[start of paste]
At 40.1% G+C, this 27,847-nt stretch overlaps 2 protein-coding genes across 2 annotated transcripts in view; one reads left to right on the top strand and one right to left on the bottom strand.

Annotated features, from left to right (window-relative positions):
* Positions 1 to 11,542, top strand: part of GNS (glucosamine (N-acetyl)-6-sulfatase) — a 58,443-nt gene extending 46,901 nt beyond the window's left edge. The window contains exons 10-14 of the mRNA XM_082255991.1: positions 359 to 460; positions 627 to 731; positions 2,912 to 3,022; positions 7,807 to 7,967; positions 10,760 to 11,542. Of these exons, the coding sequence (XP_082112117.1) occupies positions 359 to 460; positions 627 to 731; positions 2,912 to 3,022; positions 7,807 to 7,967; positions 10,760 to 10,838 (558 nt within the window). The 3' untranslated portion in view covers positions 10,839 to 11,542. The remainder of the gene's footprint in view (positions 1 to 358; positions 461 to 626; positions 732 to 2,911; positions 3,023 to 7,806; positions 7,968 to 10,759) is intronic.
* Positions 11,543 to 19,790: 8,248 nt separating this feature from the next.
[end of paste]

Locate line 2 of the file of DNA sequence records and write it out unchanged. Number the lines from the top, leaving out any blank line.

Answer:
Annotated features, from left to right (window-relative positions):